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  30. The Ethics of Disruptive Technologies: Towards a General Framework.Jeroen Hopster - forthcoming - In J. F. de Paz Santana & D. H. de la Iglesia (eds.), New Trends in Disruptive Technologies, Tech Ethics and Artificial Intelligence.
    Disruptive technologies can be conceptualized in different ways. Depending on how they are conceptualized, different ethical issues come into play. This article contributes to a general framework to navigate the ethics of disruptive technologies. It proposes three basic distinctions to be included in such a framework. First, emerging technologies may instigate localized “first-order” disruptions, or systemic “second-order” disruptions. The ethical significance of these disruptions differs: first-order disruptions tend to be of modest ethical significance, whereas second-order disruptions are highly significant. Secondly, (...)
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  31. Mutual Affordances: The Dynamics Between Social Media and Populism.Jeroen Hopster - 2021 - Media, Culture and Society 43 (3):551-560.
    In a recent contribution to this journal Paolo Gerbaudo has argued that an ‘elective affinity’ exists between social media and populism. The present article expands on Gerbaudo’s argument and examines various dimensions of this affinity in further detail. It argues that it is helpful to conceptually reframe the proposed affinity in terms of affordances. Four affordances are identified which make the social media ecology relatively favourable to both-right as well as left-wing populism, compared to the pre-social media ecology. These affordances (...)
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  32. How to Teach Engineering Ethics?: A Retrospective and Prospective Sketch of TU Delft’s Approach to Engineering Ethics Education.J. B. van Grunsven, L. Marin, T. W. Stone, S. Roeser & N. Doorn - 2021 - Advances in Engineering Education 9 (4).
    This paper provides a retrospective and prospective overview of TU Delft’s approach to engineering ethics education. For over twenty years, the Ethics and Philosophy of Technology Section at TU Delft has been at the forefront of engineering ethics education, offering education to a wide range of engineering and design students. The approach developed at TU Delft is deeply informed by the research of the Section, which is centered around Responsible Research and Innovation, Design for Values, and Risk Ethics. These theoretical (...)
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  33. Why and Where to Fund Carbon Capture and Storage.Kian Mintz-Woo & Joe Lane - 2021 - Science and Engineering Ethics 27 (6):70.
    This paper puts forward two claims about funding carbon capture and storage. The first claim is that there are moral justifications supporting strategic investment into CO2 storage from global and regional perspectives. One argument draws on the empirical evidence which suggests carbon capture and storage would play a significant role in a portfolio of global solutions to climate change; the other draws on Rawls' notion of legitimate expectations and Moellendorf's Anti-Poverty principle. The second claim is that where to pursue this (...)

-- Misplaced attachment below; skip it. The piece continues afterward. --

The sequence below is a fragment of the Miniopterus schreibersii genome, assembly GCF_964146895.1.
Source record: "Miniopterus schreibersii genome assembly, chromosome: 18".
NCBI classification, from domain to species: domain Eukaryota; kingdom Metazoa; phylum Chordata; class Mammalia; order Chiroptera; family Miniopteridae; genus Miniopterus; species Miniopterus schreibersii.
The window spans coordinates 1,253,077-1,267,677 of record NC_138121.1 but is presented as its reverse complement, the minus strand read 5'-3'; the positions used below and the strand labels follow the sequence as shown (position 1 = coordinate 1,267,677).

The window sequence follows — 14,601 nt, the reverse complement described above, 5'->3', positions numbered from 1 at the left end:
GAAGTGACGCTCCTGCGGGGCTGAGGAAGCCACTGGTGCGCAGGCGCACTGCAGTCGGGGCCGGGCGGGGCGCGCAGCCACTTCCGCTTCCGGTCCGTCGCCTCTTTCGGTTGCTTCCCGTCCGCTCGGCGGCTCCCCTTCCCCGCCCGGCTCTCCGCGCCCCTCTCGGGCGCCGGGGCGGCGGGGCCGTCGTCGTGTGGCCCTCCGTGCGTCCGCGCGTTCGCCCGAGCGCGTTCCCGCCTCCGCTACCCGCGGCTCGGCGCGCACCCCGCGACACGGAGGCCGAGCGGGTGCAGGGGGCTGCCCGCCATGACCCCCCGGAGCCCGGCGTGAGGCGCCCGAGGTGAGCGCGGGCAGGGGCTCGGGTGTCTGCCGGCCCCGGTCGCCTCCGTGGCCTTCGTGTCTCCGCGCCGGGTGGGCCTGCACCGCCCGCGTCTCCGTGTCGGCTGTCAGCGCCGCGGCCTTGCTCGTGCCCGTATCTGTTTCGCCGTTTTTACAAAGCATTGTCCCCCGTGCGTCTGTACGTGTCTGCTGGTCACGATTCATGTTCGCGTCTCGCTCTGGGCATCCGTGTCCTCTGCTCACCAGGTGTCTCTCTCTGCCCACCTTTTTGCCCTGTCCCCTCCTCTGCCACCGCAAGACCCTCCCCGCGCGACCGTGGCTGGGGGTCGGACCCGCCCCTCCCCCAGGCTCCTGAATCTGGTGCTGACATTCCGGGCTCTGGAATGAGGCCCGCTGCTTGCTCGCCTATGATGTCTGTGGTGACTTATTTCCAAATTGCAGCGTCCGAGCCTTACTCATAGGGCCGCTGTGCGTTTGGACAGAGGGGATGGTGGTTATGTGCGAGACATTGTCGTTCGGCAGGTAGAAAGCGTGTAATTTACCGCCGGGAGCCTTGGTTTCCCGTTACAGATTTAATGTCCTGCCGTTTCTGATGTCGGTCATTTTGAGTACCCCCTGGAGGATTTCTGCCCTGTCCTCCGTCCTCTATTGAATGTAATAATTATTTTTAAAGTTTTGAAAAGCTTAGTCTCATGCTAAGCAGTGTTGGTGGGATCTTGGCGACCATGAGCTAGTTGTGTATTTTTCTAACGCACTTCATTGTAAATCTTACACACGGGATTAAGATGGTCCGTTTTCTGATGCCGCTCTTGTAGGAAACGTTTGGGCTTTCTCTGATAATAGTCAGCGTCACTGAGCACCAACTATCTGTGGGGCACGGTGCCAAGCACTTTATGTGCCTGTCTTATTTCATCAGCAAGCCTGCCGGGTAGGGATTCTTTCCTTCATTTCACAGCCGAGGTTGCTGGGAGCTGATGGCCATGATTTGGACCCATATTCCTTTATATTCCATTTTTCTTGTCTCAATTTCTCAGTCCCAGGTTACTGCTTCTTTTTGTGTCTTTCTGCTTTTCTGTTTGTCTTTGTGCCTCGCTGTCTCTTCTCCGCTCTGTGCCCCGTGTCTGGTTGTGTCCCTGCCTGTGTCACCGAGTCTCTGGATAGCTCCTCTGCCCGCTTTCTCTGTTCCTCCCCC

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  34. Touching at a Distance: Digital Intimacies, Haptic Platforms, and the Ethics of Consent.Madelaine Ley & Nathan Rambukkana - 2021 - Science and Engineering Ethics 27 (5):1-17.
    The last decade has seen rise in technologies that allow humans to send and receive intimate touch across long distances. Drawing together platform studies, digital intimacy studies, phenomenology of touch, and ethics of technology, we argue that these new haptic communication devices require specific ethical consideration of consent. The paper describes several technologies, including Kiiroo teledildonics, the Kissenger, the Apple Watch, and Hey Bracelet, highlighting how the sense of touch is used in marketing to evoke a feeling of connection within (...)
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  35. The Problem is Not Monsters: The FRANKENCON Panel on Science and Ethics.Michael M. Chemers - 2021 - Science and Engineering Ethics 27 (5):1-20.
    In November of 2019, the University of California Santa Cruz hosted a 3-day interdisciplinary conference to commemorate the 200th anniversary of the publication of Frankenstein, by Mary Shelley. A panel of senior researchers convened to discuss the impact of the novel on modern discussions of scientific ethics. The panel featured Nandini Bhattacharya, George Blumenthal, Michael M. Chemers, David Haussler, and Jenny Reardon. In the process, the panelists acted as the Institutional Review Board for a proposal from Victor Frankenstein himself.
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  36. Responsible Nudging for Social Good: New Healthcare Skills for AI-Driven Digital Personal Assistants.Marianna Capasso & Steven Umbrello - forthcoming - Medicine, Health Care and Philosophy:1-12.